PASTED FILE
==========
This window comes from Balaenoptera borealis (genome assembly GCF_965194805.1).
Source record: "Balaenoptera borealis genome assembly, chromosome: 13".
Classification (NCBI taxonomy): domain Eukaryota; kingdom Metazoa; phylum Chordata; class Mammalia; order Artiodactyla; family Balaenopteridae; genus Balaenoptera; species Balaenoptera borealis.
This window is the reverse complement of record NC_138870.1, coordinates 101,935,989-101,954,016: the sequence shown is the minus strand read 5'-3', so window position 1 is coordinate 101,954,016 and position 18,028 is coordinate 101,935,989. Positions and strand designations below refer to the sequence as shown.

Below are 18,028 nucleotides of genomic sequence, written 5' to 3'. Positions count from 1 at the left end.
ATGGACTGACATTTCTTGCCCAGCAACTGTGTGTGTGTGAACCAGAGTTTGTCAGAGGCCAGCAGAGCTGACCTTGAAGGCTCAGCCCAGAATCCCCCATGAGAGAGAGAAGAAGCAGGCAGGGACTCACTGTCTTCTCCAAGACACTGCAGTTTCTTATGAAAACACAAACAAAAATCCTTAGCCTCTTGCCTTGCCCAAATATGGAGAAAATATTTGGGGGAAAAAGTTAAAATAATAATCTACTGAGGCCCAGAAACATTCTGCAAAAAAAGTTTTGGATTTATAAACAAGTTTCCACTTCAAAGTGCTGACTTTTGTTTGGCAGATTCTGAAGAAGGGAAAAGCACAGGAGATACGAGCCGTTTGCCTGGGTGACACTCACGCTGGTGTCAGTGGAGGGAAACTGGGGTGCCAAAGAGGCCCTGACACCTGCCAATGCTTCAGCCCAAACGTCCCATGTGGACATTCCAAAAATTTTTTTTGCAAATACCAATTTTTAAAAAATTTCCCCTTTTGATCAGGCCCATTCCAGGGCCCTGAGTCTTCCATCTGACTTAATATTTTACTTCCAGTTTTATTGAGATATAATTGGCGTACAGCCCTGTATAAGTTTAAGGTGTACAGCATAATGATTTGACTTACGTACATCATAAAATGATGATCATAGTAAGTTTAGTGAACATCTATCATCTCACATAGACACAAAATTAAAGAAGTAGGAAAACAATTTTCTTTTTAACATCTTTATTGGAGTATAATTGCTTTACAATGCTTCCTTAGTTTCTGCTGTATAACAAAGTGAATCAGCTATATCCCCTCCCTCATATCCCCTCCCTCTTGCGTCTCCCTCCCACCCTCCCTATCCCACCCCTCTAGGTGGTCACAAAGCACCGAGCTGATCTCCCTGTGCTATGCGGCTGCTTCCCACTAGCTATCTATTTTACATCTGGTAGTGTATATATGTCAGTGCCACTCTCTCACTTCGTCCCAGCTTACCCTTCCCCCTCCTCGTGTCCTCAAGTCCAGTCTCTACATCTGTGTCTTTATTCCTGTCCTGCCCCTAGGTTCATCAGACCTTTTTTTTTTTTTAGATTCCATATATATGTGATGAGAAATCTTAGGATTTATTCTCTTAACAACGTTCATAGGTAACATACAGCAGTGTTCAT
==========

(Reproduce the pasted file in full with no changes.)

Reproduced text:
This window comes from Balaenoptera borealis (genome assembly GCF_965194805.1).
Source record: "Balaenoptera borealis genome assembly, chromosome: 13".
Classification (NCBI taxonomy): domain Eukaryota; kingdom Metazoa; phylum Chordata; class Mammalia; order Artiodactyla; family Balaenopteridae; genus Balaenoptera; species Balaenoptera borealis.
This window is the reverse complement of record NC_138870.1, coordinates 101,935,989-101,954,016: the sequence shown is the minus strand read 5'-3', so window position 1 is coordinate 101,954,016 and position 18,028 is coordinate 101,935,989. Positions and strand designations below refer to the sequence as shown.

Below are 18,028 nucleotides of genomic sequence, written 5' to 3'. Positions count from 1 at the left end.
ATGGACTGACATTTCTTGCCCAGCAACTGTGTGTGTGTGAACCAGAGTTTGTCAGAGGCCAGCAGAGCTGACCTTGAAGGCTCAGCCCAGAATCCCCCATGAGAGAGAGAAGAAGCAGGCAGGGACTCACTGTCTTCTCCAAGACACTGCAGTTTCTTATGAAAACACAAACAAAAATCCTTAGCCTCTTGCCTTGCCCAAATATGGAGAAAATATTTGGGGGAAAAAGTTAAAATAATAATCTACTGAGGCCCAGAAACATTCTGCAAAAAAAGTTTTGGATTTATAAACAAGTTTCCACTTCAAAGTGCTGACTTTTGTTTGGCAGATTCTGAAGAAGGGAAAAGCACAGGAGATACGAGCCGTTTGCCTGGGTGACACTCACGCTGGTGTCAGTGGAGGGAAACTGGGGTGCCAAAGAGGCCCTGACACCTGCCAATGCTTCAGCCCAAACGTCCCATGTGGACATTCCAAAAATTTTTTTTGCAAATACCAATTTTTAAAAAATTTCCCCTTTTGATCAGGCCCATTCCAGGGCCCTGAGTCTTCCATCTGACTTAATATTTTACTTCCAGTTTTATTGAGATATAATTGGCGTACAGCCCTGTATAAGTTTAAGGTGTACAGCATAATGATTTGACTTACGTACATCATAAAATGATGATCATAGTAAGTTTAGTGAACATCTATCATCTCACATAGACACAAAATTAAAGAAGTAGGAAAACAATTTTCTTTTTAACATCTTTATTGGAGTATAATTGCTTTACAATGCTTCCTTAGTTTCTGCTGTATAACAAAGTGAATCAGCTATATCCCCTCCCTCATATCCCCTCCCTCTTGCGTCTCCCTCCCACCCTCCCTATCCCACCCCTCTAGGTGGTCACAAAGCACCGAGCTGATCTCCCTGTGCTATGCGGCTGCTTCCCACTAGCTATCTATTTTACATCTGGTAGTGTATATATGTCAGTGCCACTCTCTCACTTCGTCCCAGCTTACCCTTCCCCCTCCTCGTGTCCTCAAGTCCAGTCTCTACATCTGTGTCTTTATTCCTGTCCTGCCCCTAGGTTCATCAGACCTTTTTTTTTTTTTAGATTCCATATATATGTGATGAGAAATCTTAGGATTTATTCTCTTAACAACGTTCATAGGTAACATACAGCAGTGTTCAT